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September 17, 2002 Overview of 60 GHz Radio Technology presented before The Fixed Link Consultative Committee Radiocommunications Agency presented by Terabeam Corporation Why 60GHz? FCC Part 15.255 unlicensed spectrum Available Spectrum: 57-64GHz = 7GHz contiguous

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Overview of 60 ghz radio technology l.jpg

September 17, 2002

Overview of 60 GHz Radio Technology

presented before

The Fixed Link Consultative Committee Radiocommunications Agency

presented by

Terabeam Corporation


Why 60ghz l.jpg
Why 60GHz?

  • FCCPart 15.255 unlicensed spectrum

  • Available Spectrum: 57-64GHz = 7GHz contiguous

  • Less susceptible to fog than FSO

  • Interference-free due to high oxygen absorption and narrow beam width

  • Compact size

  • Ideal for dense deployment, redundant architectures

  • Low transmit power limits exposure concerns

  • High security

  • Latency-free


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Why 60GHz?Oxygen Absorption


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Why 60GHz?Narrow Beam Transmission

Areas of potential in-band interference


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Why 60 GHz?Dense Deployments


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Why 60GHz?Compact AntennaSize

Attenna size for a MMW terminal with 44-dBi gain at a 0.9° beamis ten times smaller than that required for a 6 GHz microwave antenna with similar capability

Antenna of equal performance


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Signal is converted to millimeter wave, modulated and transmitted at ~ 60 GHz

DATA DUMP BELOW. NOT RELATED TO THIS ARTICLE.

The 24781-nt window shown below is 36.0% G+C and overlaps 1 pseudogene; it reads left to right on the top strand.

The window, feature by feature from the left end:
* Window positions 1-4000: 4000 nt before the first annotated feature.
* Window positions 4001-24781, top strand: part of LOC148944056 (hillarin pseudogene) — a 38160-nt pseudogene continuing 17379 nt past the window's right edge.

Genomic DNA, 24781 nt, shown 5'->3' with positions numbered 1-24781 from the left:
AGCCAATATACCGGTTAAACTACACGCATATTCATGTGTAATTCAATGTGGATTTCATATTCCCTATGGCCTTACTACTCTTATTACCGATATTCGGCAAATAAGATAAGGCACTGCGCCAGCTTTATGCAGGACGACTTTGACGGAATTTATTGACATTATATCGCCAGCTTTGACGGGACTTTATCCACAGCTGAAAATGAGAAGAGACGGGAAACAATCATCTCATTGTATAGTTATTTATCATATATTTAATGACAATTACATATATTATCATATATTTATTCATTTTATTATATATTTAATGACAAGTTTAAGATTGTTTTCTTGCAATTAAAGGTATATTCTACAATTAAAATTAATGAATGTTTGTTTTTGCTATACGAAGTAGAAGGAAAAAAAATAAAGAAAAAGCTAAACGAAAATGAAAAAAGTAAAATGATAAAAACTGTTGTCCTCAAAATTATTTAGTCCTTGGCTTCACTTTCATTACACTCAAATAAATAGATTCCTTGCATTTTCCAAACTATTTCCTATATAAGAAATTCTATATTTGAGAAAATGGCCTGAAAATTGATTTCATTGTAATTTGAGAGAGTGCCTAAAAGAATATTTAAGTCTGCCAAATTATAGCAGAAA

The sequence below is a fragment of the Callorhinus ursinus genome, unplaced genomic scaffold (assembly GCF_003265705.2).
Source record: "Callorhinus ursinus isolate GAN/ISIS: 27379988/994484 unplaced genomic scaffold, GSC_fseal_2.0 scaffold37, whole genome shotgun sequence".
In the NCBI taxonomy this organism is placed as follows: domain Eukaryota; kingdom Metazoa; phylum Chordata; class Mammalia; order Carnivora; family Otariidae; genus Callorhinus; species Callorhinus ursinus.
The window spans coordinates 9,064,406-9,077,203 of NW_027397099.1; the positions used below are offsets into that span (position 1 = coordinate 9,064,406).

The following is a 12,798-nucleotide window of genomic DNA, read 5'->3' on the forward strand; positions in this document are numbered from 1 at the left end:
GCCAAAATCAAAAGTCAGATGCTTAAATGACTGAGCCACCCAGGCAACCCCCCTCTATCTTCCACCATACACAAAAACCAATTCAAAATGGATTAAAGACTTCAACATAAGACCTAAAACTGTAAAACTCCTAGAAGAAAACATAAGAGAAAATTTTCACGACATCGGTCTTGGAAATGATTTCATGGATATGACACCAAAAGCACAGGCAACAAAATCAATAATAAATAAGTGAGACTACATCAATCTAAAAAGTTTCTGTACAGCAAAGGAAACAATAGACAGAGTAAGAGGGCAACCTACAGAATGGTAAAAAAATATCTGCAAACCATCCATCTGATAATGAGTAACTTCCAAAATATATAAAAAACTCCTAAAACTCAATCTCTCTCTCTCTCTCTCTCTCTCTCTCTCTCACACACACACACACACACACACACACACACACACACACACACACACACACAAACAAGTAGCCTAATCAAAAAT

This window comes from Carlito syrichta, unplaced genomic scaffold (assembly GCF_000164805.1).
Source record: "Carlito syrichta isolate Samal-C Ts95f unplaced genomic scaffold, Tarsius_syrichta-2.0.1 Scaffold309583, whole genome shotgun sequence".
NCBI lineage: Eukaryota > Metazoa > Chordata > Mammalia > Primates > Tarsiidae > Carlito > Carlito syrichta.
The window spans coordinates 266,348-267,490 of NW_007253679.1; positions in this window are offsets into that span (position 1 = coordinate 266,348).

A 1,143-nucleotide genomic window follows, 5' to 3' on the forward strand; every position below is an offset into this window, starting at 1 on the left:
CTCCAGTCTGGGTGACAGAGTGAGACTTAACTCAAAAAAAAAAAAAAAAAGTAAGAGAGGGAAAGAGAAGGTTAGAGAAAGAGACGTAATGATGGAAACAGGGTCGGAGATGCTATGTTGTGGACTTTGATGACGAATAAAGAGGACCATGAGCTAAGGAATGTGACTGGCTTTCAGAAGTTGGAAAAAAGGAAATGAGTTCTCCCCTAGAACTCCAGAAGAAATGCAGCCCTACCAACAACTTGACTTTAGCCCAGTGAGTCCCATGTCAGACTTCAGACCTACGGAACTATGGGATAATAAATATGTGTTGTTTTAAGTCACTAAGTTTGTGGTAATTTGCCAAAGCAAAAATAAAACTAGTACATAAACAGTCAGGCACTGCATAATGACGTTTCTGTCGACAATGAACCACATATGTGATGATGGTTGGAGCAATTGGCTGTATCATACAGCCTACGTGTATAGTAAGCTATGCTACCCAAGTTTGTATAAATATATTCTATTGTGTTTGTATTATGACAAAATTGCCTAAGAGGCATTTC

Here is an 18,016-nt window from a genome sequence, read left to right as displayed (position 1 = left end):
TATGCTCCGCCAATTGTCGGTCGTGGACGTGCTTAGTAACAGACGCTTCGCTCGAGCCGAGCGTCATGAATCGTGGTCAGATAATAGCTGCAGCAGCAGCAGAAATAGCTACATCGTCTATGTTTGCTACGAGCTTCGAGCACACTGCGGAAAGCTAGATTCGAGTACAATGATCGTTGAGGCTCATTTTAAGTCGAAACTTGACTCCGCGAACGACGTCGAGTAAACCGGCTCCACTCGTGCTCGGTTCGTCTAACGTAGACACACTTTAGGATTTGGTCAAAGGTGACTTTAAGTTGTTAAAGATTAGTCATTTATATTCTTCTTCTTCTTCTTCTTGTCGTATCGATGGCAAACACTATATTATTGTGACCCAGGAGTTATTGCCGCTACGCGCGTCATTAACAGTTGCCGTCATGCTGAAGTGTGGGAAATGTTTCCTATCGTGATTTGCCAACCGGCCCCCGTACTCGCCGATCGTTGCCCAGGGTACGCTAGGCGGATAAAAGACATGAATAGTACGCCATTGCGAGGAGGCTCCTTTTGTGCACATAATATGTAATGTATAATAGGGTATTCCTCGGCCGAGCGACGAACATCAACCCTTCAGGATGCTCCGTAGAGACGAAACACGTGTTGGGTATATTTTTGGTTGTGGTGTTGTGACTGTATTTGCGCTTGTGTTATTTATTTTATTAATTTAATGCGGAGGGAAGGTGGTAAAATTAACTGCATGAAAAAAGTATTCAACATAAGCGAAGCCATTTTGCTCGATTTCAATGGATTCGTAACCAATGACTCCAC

2

Antenna receives the signal and a radio interprets and converts signal to optical

3

Optical signal sent back into network via fiber

4

1

CUSTOMER DATA

Signals transmitted back using the same equipment (full duplex)

5

Optical signal is received from network

1

Millimeter Wave Defined

Customer network device

Customer network device

MMW is a line-of-sight system that sends data over low-powered radio waves through the air.


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Terabeam Gigalink transmitted at ~ 60 GHz™ Basics

  • Fast Ethernet (100 Mbps), OC-3/STM-1 (155 Mbps), OC-12/STM-4 (622 Mbps) speeds

  • Point-to-point radio system

  • Requires unobstructed line-of-sight

  • Reliable for ranges up to 1.25 km

  • Faded by heavy rain

  • Integral patch or 13” parabolic antenna for extended range

  • Turnkey system, delivered complete

  • Simple, one man installation

  • Mature product design

  • Full duplex operation, zero latency


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Gigalink Design Criteria transmitted at ~ 60 GHz

  • Physical layer device (no switch or IP on data payload)

  • Integrated terminal/antenna, no IDU

  • Direct fiber interface for data payload and SNMP

  • Direct Digital Modulation (DDM)

    • No Forward Error Correction (“FEC”) required

    • No protocol overhead (no bandwidth waste, latency)

    • Protocol independent

  • Plug-and-play simplicity through Gigamon™ alignment utility

  • Fiber input/output for data and SNMP

  • Accurate link availability based on statistical data pool

  • Simple design for manufacturability, reliability and low cost


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Terabeam Gigalink transmitted at ~ 60 GHzGigalink Model Options

  • Available in Fast Ethernet, OC-3, and OC-12 Speeds

  • Two antenna options for varying link distances

For medium range links

For short range links


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Terabeam Gigalink transmitted at ~ 60 GHzCost-Effective Outdoor Deployment

Flexible mounting options including poles or towers mounts